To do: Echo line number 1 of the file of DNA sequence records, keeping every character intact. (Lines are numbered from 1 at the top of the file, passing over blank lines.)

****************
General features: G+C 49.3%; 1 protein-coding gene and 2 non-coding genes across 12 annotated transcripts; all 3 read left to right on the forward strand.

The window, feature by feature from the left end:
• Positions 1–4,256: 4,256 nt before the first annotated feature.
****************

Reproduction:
General features: G+C 49.3%; 1 protein-coding gene and 2 non-coding genes across 12 annotated transcripts; all 3 read left to right on the forward strand.